Sopchoppy adopts social media policy

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By Lucy Carter, News Correspondent

“I’ve never seen so many people in a city commission meeting,” remarked Mayor Lara Edwards about the crowd at the Sopchoppy City Hall.
It was standing-room-only at the city commission meeting on Monday, June 12.
The rousing issue? A proposed social media policy for City of Sopchoppy staff and employees, and a larger question of free speech and professional accountability, particularly regarding the personal Facebook pages of City Commissioner Becton Roddenberry.
Commissioner Roddenberry has been criticized for his digital decorum in the past, with a profile that continues to offer colorful posts about his political and religious views.
Though he initially created a professional Facebook page for his seat as a city commissioner, with over 2,900 Facebook friends, Roddenberry commented that his personal platform offers a way for citizens to be in touch. “I feel like I can reach the public more on my personal page.”
Still, citizens and city officials expressed concern that Roddenberry is sending the wrong message about the City of Sopchoppy.
Martha Evans, a Sopchoppy resident and former City Commissioner, addressed Roddenberry directly in the meeting, saying: “This issue with social media has been an embarrassment for the city. You are a face of this city, and you represent the citizens of the city.”
“Becton Roddenberry is who he is,” said Steve Cushman, a supporter of Roddenberry.
The sentiment was echoed by Greg Marr Jr., the radio personality known as “Junior” on Freedom 93 who was the online “host” of a Facebook “Stand with Becton” event, urging Wakulla County citizens to attend the Monday night meeting to show support for Roddenberry.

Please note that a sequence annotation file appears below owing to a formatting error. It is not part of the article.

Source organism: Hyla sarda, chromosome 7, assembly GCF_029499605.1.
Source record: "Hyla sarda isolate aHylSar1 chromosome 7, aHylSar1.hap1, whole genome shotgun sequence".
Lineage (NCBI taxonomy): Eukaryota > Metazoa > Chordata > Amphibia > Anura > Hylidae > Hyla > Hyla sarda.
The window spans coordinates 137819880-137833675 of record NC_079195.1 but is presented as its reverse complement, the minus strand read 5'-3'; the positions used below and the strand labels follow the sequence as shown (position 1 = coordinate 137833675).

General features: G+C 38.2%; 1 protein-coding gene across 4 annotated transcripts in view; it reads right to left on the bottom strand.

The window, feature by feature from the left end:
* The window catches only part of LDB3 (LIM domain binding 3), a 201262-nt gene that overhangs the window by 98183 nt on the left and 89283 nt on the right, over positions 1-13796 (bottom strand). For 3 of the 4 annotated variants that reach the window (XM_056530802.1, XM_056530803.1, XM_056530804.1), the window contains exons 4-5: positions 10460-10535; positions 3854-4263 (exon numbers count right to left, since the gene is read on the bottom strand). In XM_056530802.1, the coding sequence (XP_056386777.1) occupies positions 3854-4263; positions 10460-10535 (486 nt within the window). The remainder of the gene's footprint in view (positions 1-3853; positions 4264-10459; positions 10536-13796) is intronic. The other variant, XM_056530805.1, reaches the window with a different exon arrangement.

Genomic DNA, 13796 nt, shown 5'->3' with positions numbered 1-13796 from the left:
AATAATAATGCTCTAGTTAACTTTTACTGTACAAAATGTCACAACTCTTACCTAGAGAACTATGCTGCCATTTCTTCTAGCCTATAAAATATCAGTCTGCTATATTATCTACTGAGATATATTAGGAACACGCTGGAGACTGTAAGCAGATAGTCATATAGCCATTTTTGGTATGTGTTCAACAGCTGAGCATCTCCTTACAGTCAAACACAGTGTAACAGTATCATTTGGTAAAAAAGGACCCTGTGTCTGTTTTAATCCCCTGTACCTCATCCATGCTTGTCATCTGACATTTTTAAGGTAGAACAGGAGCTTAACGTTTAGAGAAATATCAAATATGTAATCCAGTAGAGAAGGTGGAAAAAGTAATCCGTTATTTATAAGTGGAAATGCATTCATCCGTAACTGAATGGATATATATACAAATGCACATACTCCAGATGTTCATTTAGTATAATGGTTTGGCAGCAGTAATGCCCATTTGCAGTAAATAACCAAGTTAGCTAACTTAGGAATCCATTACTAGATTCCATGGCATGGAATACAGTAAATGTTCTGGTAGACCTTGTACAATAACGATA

“We like transparency,” said Marr. “As I understand it, he’s not speaking for the entire commission.”
Tim Caldwell of Panacea was armed with “Free Becton” yard signs that were sprinkled around the flag posts of City Hall.
Caldwell commented that political correctness “is what is ruining a lot of things around here… The people who vote (elected officials) in will be the deciders.”
The city commission adopted the social media policy in a unanimous 5-0 vote, with Roddenberry making the motion to approve it.
Roddenberry said that he felt the policy had “free speech protections” that he could support.
According to Mayor Lara Edwards, the policy borrows heavily from the Wakulla County government’s social media policy. Stated in both policies: “The City (or County) takes no position on employees’ decision to participate in the use of social media networks. In general, employees who participate in social media are free to publish personal information without censorship by the City.
Sopchoppy’s Social Media Policy prohibits employees “from sharing any communication that engages in personal or sexual harassment, unfounded accusations, or remarks that could contribute to a hostile work environment (racial, sexual, religious, etc.), as well as any behavior not in agreement with the City’s other policies and objectives.”
City Commissioner Nathan Lewis stressed that he wanted the policy to apply equally to staff and commissioners.
Sopchoppy City Commissioner Glenn Rudd, who has long been a vocal critic of Roddenberry’s Facebook posts, expressed concern that there was no punishment laid out for violating the policy.
City Attorney Dan Cox answered that, for employees, it could range anywhere from counseling to dismissal. For commissioners, as elected officials, the other members could vote to censure a member who violated the policy – but ultimately, city commissioners would have to answer to the ballot box.
Hearing that, Rudd called the policy “a waste of a piece of paper,” but seemed to shift his opinion once Commissioner Fred Nichols replied, “We need this – this is for the city, Glenn.”
“This has been a dog and pony show for a month and a half,” Rudd said.
“I agree,” said Commissioner Lewis.
From the audience, city resident and artist Nell McCall called out: “A month and a half? Two years!”